Fritz Kitzing (December 28, 1905 – unknown) was born in Neuruppin, a small town in north-eastern Germany. Records do not indicate how Fritz defined their gender, but they lived openly as a man and as a woman at different times throughout their life. I have chosen to refer to Fritz using they/them pronouns to reflect this gender fluidity.
Fritz was trained as a bookkeeper and moved to Berlin in their mid-twenties to search for work. Discrimination and social marginalization forced Fritz into poverty. In late 1933, Fritz was arrested while in women’s clothing and charged under Paragraph 361, the law against prostitution. Fritz served four weeks in jail and was then transferred to the Rummelsberg workhouse for six months of “protective custody.”
In March 1934, Fritz escaped prison and fled to London with the help of their family. The London police soon arrested Fritz for prostitution and extradited them to Berlin in November 1934.
The police detained Fritz in June 1935 for allegedly making a sexual advance on an undercover member of the SA (stormtroopers). Fritz told the authorities that he was a gay man but had not solicited the SA man for sex. Fritz probably knew that solicitation was a convictable offence under Paragraph 361 while being a “homosexually inclined” man did not warrant a conviction under the current version of Paragraph 175 (that would change mere days later when the Nazis amended Paragraph 175). The police released Fritz with the warning that if Fritz were arrested again, they would be sent to a concentration camp. In July 1935, one of Fritz’ neighbors told the police that a “transvestite was making trouble” in the neighborhood. For unknown reasons, Fritz was not apprehended until March 1936. While in custody, Fritz’ brother Hans Joachim wrote to the police seeking information and asking if he could send food to Fritz. In a letter to Fritz, Hans Joachim wrote, “I don’t know what they are accusing you of, but I will do everything in my power to help you through it.”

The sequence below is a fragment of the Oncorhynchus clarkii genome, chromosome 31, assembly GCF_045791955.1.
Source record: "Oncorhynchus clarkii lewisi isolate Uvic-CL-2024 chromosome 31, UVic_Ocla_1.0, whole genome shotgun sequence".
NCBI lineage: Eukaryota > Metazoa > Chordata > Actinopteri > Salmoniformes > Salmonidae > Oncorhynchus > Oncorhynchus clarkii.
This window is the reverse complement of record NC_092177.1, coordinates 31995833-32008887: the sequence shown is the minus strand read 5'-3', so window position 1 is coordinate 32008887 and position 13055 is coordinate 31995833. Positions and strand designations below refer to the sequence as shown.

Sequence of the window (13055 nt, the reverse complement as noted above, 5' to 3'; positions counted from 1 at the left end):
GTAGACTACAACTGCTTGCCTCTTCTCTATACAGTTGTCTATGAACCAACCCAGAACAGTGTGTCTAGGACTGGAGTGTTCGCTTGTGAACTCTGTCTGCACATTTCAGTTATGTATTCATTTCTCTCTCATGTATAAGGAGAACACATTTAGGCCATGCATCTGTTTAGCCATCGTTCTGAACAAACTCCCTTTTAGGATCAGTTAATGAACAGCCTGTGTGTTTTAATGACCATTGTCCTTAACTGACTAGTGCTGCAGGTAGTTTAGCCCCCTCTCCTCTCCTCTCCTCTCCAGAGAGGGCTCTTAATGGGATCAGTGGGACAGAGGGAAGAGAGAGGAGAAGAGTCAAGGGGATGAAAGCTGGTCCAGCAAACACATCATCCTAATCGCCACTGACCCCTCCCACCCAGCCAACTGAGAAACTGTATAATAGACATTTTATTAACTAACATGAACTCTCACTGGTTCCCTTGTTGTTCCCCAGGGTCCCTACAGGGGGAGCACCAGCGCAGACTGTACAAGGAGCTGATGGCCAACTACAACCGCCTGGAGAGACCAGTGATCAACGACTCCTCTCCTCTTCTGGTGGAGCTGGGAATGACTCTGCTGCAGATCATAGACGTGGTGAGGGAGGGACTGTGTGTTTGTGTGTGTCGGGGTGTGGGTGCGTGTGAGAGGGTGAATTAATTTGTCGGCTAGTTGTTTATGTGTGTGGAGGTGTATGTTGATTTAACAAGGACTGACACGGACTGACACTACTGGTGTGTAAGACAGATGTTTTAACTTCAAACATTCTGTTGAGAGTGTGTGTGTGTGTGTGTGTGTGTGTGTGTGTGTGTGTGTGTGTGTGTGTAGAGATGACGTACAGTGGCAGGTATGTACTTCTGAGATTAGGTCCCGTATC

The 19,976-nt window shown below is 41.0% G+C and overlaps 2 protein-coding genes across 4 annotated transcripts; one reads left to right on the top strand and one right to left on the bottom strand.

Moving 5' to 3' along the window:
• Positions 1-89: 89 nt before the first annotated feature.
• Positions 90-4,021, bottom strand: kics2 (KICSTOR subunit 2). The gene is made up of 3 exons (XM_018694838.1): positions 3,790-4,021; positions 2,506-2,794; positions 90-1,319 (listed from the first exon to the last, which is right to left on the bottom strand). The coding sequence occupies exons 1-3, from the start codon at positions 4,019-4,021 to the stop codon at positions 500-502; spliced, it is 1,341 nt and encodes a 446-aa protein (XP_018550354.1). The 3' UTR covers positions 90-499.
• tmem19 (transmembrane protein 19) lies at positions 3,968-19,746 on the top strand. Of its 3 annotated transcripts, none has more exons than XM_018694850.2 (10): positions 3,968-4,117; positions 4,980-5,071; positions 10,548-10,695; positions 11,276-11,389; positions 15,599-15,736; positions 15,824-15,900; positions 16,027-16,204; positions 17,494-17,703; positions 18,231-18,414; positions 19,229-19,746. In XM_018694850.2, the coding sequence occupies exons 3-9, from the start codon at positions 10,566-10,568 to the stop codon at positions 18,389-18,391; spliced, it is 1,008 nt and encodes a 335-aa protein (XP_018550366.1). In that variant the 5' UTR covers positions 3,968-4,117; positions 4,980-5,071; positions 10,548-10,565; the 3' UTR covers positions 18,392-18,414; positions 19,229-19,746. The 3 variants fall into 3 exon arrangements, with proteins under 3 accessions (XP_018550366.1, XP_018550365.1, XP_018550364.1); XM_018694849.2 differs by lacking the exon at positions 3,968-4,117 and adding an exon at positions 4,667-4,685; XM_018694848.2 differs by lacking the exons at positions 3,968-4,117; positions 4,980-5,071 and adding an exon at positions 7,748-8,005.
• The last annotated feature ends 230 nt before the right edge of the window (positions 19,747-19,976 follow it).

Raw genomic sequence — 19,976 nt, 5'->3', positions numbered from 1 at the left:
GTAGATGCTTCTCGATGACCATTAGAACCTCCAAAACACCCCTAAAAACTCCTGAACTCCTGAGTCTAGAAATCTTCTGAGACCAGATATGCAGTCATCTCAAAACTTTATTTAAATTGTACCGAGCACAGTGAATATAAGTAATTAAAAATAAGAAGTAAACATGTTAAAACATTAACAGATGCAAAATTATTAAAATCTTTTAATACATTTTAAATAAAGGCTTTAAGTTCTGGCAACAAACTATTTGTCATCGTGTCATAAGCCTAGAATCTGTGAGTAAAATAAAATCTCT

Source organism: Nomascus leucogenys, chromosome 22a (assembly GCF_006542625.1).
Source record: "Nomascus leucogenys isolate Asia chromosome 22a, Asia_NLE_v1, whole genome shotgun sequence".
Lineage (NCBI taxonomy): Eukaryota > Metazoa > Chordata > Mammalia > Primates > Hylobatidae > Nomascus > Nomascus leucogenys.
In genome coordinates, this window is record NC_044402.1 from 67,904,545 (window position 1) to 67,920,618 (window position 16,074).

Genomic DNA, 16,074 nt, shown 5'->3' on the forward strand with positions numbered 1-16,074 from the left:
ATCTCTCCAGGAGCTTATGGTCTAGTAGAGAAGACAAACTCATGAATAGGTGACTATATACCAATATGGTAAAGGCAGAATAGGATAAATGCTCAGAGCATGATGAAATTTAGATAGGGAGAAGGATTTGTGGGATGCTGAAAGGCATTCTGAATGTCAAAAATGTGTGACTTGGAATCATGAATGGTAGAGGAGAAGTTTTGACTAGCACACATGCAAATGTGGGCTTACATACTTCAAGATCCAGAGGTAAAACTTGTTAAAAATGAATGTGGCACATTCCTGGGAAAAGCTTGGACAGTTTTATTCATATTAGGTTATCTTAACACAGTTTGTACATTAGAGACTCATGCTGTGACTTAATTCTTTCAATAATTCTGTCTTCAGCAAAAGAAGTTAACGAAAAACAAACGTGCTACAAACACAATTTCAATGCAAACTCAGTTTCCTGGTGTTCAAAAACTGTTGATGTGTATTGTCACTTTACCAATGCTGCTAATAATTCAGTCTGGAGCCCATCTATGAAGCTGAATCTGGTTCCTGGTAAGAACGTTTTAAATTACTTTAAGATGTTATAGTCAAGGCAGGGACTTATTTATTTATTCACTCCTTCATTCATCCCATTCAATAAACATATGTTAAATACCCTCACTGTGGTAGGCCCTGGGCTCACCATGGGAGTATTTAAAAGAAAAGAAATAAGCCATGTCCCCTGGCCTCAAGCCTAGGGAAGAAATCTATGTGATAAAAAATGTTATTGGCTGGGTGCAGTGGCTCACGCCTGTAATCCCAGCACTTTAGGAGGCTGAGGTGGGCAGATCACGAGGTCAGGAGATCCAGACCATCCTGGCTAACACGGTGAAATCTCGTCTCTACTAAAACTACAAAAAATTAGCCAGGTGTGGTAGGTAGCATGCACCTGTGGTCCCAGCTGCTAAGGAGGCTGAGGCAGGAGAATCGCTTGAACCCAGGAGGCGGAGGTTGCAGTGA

The police wrote to the local Gestapo office and asked that Fritz be transferred to a concentration camp, noting that “complaints about the shameless goings-on of transvestites were a danger to the public. It would be a great service to the public—and even to these morally depraved people themselves—if we sent Kitzing to a concentration camp.” Two months later, they sent Fritz to Lichtenburg. It is probable that Nazi authorities treated Fritz as a male and forced them to live as male in the camp. After five months, Fritz was transferred to Sachsenhausen. Fritz was finally released on April 8, 1937, after twelve months in “protective custody.” They had never received a trial.
In March 1938, someone who had been in Sachsenhausen with Fritz recognized Fritz on the street wearing women’s clothing. They denounced Fritz to the police. When the Gestapo arrested Fritz, they discovered letters in which Fritz had told friends in London about life in the concentration camps. The Gestapo accused Kitzing of distributing “atrocity propaganda” and took them into custody.
Records do not reveal what happened to Fritz Kitzing after that.
SOURCES & FURTHER READING
- Evans, Jennifer and Elissa Mailänder, “Cross-Dressing, Male Intimacy, and the Violence of Transgression in Third Reich Photography,” in German History 39 Issue 1 (March 2021): 54-77.
- Sternweiler, Andreas, “Er ging mit ihm alsbald ein sogenanntes ‘Festes Verhältnis’ ein,: ganze normale Homosexuelle” in Joachim Müller and Andreas Sternwweiler, Homosexuelle Männer im KZ Sachsenhausen (Berlin, 2000), 59-63.
- Whisnant, Clayton J. Queer Identities and Politics in Germany: A History, 1880-1945 (New York: Harrington Park Press, 2016), 231.
For citation: Jake Newsome, “LGBTQ+ Stories from the Holocaust: Fritz Kitzing” (2022) wjakenewsome.com/stories/kitzing.
For more LGBTQ+ Stories from the Holocaust, visit wjakenewsome.com/stories.